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That’s torture. Seneca would call it a design problem. “Life without a design is erratic,” he wrote. “As soon as one is in place, principles become necessary. I think you’ll concede that nothing is more shameful than uncertain and wavering conduct, and beating a cowardly retreat. This will happen in all our affairs unless we remove the faults that seize and detain our spirits, preventing them from pushing forward and making an all-out effort.”
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Without a disciplined schedule, procrastination inevitably moves in with all the chaos, complacency, and confusion: What was I going to do? What do I wear? What should I eat? What should I do first? What should I do after that? What sort of work should I do? Should I scramble to address this prob...
Don’t let your imagination be crushed by life as a whole… Stick with the situation at hand, and ask, “Why is this so unbearable? Why can’t I endure it?” You’ll be embarrassed to answer.—Marcus Aurelius, Meditations , 8.36
Fortunately, unlike our ancient counterparts, we have ages of wisdom to help us avoid the mental traps that lead us to procrastinate.
Here are seven anti-procrastination tactics that are rooted in ancient philosophy and can be applied in the modern world.
With any goal, our imaginations often run wild envisioning all the things that can go wrong. While it can be productive to think about the troubles that might lie ahead — the S...
Yes, you can — if you do everything as if it were the last thing you were doing in your life, and stop being aimless, stop letting your emotions override what your mind tells you, stop being hypocritical, self-centered, irritable.—Marcus Aurelius
In many circumstances, we do not deal with our affairs in accordance with correct assumptions, but rather we follow thoughtless habit.—Musonius Rufus, Lectures and Fragments , 6.7
Stop letting yourself be distracted. That is not allowed. Instead, as if you were dying right now… Stop allowing your mind to be a slave, to be jerked about by selfish impulses, to kick against fate and the present, and to mistrust the future.—Marcus Aurelius
Arnold Schwarzenegger is a filmmaker, entrepreneur, author, former governor, professional bodybuilder, and father of five. He’s also a fan of the Stoics. In a recent video , he...
Epictetus once said that “every habit and capability is confirmed and grows in its corresponding actions, walking by walking, and running by running… therefore, if you want to ...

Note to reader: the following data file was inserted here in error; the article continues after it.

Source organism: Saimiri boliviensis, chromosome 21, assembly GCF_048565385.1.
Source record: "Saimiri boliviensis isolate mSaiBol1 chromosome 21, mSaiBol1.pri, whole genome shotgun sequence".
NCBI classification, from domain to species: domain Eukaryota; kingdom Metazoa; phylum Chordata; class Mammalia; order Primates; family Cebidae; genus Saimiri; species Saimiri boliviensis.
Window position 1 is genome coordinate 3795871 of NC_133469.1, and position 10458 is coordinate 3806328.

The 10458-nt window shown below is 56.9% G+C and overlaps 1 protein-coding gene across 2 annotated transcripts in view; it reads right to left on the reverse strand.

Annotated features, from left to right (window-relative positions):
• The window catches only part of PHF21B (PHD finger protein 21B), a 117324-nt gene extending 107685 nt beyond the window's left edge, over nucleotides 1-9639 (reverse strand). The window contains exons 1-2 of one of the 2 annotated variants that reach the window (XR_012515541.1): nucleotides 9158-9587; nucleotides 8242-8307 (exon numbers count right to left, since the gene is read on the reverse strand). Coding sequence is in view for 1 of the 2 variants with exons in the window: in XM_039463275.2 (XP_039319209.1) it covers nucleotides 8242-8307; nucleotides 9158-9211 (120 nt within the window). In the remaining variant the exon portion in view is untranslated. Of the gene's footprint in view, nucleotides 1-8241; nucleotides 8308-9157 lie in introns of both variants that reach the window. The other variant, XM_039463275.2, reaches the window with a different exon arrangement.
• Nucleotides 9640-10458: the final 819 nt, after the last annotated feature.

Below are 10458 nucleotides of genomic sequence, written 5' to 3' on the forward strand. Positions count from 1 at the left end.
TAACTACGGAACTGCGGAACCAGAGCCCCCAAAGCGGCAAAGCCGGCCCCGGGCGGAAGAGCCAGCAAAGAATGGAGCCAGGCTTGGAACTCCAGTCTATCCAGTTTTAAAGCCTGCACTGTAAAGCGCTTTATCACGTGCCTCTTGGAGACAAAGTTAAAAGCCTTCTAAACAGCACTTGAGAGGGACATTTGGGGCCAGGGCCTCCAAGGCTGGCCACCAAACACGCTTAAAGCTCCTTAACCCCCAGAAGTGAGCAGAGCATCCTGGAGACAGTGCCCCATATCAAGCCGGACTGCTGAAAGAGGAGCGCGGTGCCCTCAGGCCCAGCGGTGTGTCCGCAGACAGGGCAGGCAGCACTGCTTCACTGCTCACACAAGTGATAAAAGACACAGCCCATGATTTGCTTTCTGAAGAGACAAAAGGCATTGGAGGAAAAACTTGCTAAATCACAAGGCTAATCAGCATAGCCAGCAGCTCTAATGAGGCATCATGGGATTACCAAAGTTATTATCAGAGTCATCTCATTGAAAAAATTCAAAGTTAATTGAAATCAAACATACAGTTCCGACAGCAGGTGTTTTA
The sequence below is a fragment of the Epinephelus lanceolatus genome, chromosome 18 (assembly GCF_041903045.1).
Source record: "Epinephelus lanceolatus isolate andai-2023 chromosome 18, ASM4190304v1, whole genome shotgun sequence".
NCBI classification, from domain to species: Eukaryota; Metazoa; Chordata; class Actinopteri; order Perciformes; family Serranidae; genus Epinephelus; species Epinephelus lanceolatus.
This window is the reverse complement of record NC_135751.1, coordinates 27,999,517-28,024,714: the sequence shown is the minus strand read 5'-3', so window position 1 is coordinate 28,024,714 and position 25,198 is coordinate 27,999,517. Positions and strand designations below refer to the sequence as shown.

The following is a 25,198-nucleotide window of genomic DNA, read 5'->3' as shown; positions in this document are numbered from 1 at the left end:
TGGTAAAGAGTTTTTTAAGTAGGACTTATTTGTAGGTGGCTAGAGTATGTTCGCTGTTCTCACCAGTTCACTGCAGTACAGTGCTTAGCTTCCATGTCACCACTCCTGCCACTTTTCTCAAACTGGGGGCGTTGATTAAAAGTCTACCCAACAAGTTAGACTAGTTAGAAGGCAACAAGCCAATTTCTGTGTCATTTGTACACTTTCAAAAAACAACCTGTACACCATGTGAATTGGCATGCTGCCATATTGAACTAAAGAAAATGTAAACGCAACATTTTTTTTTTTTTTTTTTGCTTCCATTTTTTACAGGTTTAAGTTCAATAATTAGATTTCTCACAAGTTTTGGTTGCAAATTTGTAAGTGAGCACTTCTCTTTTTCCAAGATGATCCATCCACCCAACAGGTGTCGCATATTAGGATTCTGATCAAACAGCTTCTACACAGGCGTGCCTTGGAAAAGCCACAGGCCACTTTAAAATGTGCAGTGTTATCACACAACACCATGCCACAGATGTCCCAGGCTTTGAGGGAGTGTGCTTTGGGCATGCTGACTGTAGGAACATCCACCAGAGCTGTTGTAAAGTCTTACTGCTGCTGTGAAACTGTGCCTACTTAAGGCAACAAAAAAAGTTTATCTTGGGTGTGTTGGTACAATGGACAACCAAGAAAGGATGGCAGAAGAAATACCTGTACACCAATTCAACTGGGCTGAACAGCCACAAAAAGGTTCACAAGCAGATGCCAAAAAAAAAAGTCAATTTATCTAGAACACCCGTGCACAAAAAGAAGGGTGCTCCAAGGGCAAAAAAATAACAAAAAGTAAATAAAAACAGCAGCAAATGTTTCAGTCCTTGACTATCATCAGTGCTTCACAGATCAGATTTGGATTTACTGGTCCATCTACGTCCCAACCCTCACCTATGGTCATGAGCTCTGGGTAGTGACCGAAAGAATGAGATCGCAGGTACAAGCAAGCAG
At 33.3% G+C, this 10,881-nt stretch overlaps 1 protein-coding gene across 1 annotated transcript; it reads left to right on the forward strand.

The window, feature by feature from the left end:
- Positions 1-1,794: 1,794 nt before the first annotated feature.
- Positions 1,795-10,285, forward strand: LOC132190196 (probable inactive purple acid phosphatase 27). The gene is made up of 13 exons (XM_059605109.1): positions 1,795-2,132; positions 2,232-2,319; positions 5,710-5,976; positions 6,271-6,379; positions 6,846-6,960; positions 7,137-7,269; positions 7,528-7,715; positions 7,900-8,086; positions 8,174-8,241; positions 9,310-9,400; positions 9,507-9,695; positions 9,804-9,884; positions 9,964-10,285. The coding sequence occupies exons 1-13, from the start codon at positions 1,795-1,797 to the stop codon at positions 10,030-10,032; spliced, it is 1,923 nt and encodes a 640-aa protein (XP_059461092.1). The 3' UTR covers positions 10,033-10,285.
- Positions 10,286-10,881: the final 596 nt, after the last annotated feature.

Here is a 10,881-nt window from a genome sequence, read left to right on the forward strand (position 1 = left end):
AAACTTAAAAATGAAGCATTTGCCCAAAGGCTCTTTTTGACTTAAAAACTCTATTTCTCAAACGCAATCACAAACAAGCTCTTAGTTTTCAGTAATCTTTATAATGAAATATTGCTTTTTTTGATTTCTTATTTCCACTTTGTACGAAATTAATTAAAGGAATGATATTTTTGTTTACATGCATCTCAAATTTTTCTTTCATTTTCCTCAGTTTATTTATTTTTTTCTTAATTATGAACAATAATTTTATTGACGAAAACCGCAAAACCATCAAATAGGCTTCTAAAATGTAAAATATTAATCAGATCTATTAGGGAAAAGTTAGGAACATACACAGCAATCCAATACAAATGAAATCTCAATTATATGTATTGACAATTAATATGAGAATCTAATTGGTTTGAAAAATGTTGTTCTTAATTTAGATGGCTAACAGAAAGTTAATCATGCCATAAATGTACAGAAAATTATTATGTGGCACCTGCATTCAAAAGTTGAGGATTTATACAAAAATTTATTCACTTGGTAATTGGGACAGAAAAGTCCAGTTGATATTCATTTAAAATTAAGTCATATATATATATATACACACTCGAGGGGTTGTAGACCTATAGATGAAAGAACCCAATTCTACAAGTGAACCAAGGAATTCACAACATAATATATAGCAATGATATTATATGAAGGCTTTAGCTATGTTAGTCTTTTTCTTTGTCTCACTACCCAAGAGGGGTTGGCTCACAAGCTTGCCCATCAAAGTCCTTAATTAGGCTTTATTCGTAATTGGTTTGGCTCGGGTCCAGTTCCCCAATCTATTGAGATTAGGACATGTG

An adage of author and historian Cyril Northcote Parkinson was that “work expands so as to fill the time available for its completion.” Today, we know that principle as Parkinson’s law. So, if you have two weeks to write a paper for school, it will take two weeks. If you block off all day Sunday ...
When a dog is barking loudly because someone is at the door, the worst thing you can do is yell. To the dog, it’s like you’re barking, too. When a dog is running away, it’s not helpful to chase it — again, now it’s like you’re both running. A better option in both scenarios is to give the dog som...
In the sports world, University of Alabama coach Nick Saban taught his players to ignore the big picture — important games, winning championships, the opponen...
Putting off our responsibilities is easy. Complaining is easy. Both are as natural to us as breathing. But what good has either ever done for anyone in the long run? Sure, shaking your fist at the sky and venting your frustrations can feel liberating in the moment, but has it ever changed your ci...
All the crises, distractions, and temptations we face today have their analogs in the past. So we should listen to the command that Aurelius gave himself on one of those days when he was struggling to stay focused: “Concentrate every minute like a Roman — like a man — on doing what’s in front of ...
The writer Haruki Murakami talks about why he follows the same routine every day. “The repetition itself becomes the important thing,” he says. “It’s a form of mesmerism. I mesmerize myself to reach a deeper state of mind.” Procrastination feeds on our uncertainty. Routine eliminates that uncerta...
Well-being is attained by little and little, and nevertheless is no little thing itself.—Zeno
Since habit is such a powerful influence, and we’re used to pursuing our impulses to gain and avoid outside our own choice, we should set a contrary habit against that, and where appearances are really slippery, use the counterforce of our training. — Epictetus, Discourses , 3.12.16
It is essential for you to remember that the attention you give to any action should be in due proportion to its worth, for then you won’t tire and give up, if you aren’t busying yourself with lesser things beyond what should be allowed.—Marcus Aurelius
We can use Parkinson’s law to our advantage. The Stoics did. Memento mori — the reflection on mortality — was their reminder. Remember that you are mortal. Remember that you ar...
One gain per day. That’s it. This is the way to curbing our procrastinating tendencies: remembering that incremental, consistent, humble, persistent work is the way to improvem...
Procrastination can often be a product of overwhelm. We have so much on our to-do list that we don’t even know where to begin, so we don’t begin. Seneca liked to use the word “discursive.” When we have our attention pointed in so many different directions, we have it pointed nowhere. He compared ...
It was Aurelius’ simple recipe for improvement and for happiness. And the fact that it came from such a busy man with so many obligations and responsibilities should not be forgotten. “If you seek tranquillity,” he said, “do less.” And then he follows the note to himself with some clarification: ...
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